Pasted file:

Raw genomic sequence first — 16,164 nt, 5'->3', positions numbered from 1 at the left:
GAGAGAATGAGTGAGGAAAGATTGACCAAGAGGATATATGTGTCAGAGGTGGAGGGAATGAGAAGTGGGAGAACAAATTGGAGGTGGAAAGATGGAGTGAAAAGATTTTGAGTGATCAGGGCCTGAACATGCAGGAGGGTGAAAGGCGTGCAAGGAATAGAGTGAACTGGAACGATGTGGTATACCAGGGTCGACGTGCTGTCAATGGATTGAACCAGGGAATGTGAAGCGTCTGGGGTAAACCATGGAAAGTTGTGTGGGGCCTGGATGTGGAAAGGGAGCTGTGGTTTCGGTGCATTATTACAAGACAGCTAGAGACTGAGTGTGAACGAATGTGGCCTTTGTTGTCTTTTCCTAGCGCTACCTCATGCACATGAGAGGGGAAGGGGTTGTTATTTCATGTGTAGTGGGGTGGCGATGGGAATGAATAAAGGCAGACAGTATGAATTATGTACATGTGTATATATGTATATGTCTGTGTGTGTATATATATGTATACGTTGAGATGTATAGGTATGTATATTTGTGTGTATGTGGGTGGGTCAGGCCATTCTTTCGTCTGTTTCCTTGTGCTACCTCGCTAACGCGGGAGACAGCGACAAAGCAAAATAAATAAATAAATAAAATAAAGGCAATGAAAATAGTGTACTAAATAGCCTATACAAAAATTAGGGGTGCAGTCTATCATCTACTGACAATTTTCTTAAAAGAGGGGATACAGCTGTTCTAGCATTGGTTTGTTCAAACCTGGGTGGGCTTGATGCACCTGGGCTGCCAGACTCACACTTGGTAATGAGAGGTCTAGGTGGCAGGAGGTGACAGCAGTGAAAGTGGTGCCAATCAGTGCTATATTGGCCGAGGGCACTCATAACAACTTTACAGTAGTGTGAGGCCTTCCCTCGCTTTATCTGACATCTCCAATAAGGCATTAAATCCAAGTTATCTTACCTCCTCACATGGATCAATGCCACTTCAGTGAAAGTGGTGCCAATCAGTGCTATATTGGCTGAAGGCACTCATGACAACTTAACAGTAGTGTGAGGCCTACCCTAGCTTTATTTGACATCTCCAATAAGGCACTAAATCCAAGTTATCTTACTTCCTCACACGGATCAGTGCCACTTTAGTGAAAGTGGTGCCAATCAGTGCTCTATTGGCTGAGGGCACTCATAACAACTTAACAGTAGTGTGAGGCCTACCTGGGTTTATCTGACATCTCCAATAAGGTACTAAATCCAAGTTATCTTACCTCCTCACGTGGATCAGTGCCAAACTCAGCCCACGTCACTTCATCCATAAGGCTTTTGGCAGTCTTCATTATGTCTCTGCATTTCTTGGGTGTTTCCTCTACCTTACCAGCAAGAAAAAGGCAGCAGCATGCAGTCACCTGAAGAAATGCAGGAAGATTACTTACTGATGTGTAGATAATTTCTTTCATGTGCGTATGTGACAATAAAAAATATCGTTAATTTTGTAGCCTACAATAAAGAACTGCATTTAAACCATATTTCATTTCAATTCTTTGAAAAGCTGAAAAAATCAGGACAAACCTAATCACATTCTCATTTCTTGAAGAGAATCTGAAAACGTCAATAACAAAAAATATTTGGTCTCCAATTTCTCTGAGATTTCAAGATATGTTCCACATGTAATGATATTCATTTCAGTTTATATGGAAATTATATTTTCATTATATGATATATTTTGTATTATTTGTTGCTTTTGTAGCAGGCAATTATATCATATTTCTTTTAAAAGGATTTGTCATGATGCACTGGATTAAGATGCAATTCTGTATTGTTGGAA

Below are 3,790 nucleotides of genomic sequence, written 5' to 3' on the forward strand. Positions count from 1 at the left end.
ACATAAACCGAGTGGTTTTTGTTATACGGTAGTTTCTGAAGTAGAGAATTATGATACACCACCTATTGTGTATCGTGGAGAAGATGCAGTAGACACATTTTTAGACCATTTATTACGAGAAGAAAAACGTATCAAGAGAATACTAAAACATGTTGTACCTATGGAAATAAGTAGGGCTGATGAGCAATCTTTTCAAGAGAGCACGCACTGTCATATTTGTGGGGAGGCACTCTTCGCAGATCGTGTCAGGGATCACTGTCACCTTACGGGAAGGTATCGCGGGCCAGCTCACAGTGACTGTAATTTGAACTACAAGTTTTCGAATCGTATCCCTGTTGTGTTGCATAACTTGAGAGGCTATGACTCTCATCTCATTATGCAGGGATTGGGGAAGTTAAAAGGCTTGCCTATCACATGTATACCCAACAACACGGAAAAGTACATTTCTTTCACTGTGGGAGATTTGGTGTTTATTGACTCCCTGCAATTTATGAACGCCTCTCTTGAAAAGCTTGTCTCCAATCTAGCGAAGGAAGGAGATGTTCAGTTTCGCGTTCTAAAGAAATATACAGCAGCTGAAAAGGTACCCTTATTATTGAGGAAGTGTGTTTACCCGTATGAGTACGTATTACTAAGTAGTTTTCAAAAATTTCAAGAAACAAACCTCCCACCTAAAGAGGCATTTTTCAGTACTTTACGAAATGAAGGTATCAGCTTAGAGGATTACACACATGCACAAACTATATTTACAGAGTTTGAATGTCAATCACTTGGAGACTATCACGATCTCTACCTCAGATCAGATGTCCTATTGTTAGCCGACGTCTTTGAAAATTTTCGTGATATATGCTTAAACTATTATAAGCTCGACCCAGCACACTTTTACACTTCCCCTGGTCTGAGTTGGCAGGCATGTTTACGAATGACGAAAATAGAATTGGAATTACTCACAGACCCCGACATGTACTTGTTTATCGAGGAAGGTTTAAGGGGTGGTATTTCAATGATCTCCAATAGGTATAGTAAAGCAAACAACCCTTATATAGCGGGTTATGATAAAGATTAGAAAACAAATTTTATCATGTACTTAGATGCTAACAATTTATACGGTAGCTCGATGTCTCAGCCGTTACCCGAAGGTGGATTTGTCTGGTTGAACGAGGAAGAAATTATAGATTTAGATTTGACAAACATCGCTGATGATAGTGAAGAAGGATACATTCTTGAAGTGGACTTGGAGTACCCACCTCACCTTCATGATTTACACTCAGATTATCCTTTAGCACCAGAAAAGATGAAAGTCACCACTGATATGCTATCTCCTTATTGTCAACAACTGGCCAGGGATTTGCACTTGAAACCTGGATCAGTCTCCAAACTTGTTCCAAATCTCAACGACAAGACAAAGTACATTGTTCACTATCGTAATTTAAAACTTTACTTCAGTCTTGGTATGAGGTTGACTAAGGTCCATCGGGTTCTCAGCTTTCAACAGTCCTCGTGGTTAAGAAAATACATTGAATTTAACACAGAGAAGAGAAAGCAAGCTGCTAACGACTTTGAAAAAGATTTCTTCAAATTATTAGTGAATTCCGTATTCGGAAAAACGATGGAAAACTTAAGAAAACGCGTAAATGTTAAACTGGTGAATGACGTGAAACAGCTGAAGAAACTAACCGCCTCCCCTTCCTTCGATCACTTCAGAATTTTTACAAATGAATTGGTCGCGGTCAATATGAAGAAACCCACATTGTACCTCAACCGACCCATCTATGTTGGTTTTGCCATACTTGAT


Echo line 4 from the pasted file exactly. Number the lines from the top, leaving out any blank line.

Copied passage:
ACATAAACCGAGTGGTTTTTGTTATACGGTAGTTTCTGAAGTAGAGAATTATGATACACCACCTATTGTGTATCGTGGAGAAGATGCAGTAGACACATTTTTAGACCATTTATTACGAGAAGAAAAACGTATCAAGAGAATACTAAAACATGTTGTACCTATGGAAATAAGTAGGGCTGATGAGCAATCTTTTCAAGAGAGCACGCACTGTCATATTTGTGGGGAGGCACTCTTCGCAGATCGTGTCAGGGATCACTGTCACCTTACGGGAAGGTATCGCGGGCCAGCTCACAGTGACTGTAATTTGAACTACAAGTTTTCGAATCGTATCCCTGTTGTGTTGCATAACTTGAGAGGCTATGACTCTCATCTCATTATGCAGGGATTGGGGAAGTTAAAAGGCTTGCCTATCACATGTATACCCAACAACACGGAAAAGTACATTTCTTTCACTGTGGGAGATTTGGTGTTTATTGACTCCCTGCAATTTATGAACGCCTCTCTTGAAAAGCTTGTCTCCAATCTAGCGAAGGAAGGAGATGTTCAGTTTCGCGTTCTAAAGAAATATACAGCAGCTGAAAAGGTACCCTTATTATTGAGGAAGTGTGTTTACCCGTATGAGTACGTATTACTAAGTAGTTTTCAAAAATTTCAAGAAACAAACCTCCCACCTAAAGAGGCATTTTTCAGTACTTTACGAAATGAAGGTATCAGCTTAGAGGATTACACACATGCACAAACTATATTTACAGAGTTTGAATGTCAATCACTTGGAGACTATCACGATCTCTACCTCAGATCAGATGTCCTATTGTTAGCCGACGTCTTTGAAAATTTTCGTGATATATGCTTAAACTATTATAAGCTCGACCCAGCACACTTTTACACTTCCCCTGGTCTGAGTTGGCAGGCATGTTTACGAATGACGAAAATAGAATTGGAATTACTCACAGACCCCGACATGTACTTGTTTATCGAGGAAGGTTTAAGGGGTGGTATTTCAATGATCTCCAATAGGTATAGTAAAGCAAACAACCCTTATATAGCGGGTTATGATAAAGATTAGAAAACAAATTTTATCATGTACTTAGATGCTAACAATTTATACGGTAGCTCGATGTCTCAGCCGTTACCCGAAGGTGGATTTGTCTGGTTGAACGAGGAAGAAATTATAGATTTAGATTTGACAAACATCGCTGATGATAGTGAAGAAGGATACATTCTTGAAGTGGACTTGGAGTACCCACCTCACCTTCATGATTTACACTCAGATTATCCTTTAGCACCAGAAAAGATGAAAGTCACCACTGATATGCTATCTCCTTATTGTCAACAACTGGCCAGGGATTTGCACTTGAAACCTGGATCAGTCTCCAAACTTGTTCCAAATCTCAACGACAAGACAAAGTACATTGTTCACTATCGTAATTTAAAACTTTACTTCAGTCTTGGTATGAGGTTGACTAAGGTCCATCGGGTTCTCAGCTTTCAACAGTCCTCGTGGTTAAGAAAATACATTGAATTTAACACAGAGAAGAGAAAGCAAGCTGCTAACGACTTTGAAAAAGATTTCTTCAAATTATTAGTGAATTCCGTATTCGGAAAAACGATGGAAAACTTAAGAAAACGCGTAAATGTTAAACTGGTGAATGACGTGAAACAGCTGAAGAAACTAACCGCCTCCCCTTCCTTCGATCACTTCAGAATTTTTACAAATGAATTGGTCGCGGTCAATATGAAGAAACCCACATTGTACCTCAACCGACCCATCTATGTTGGTTTTGCCATACTTGAT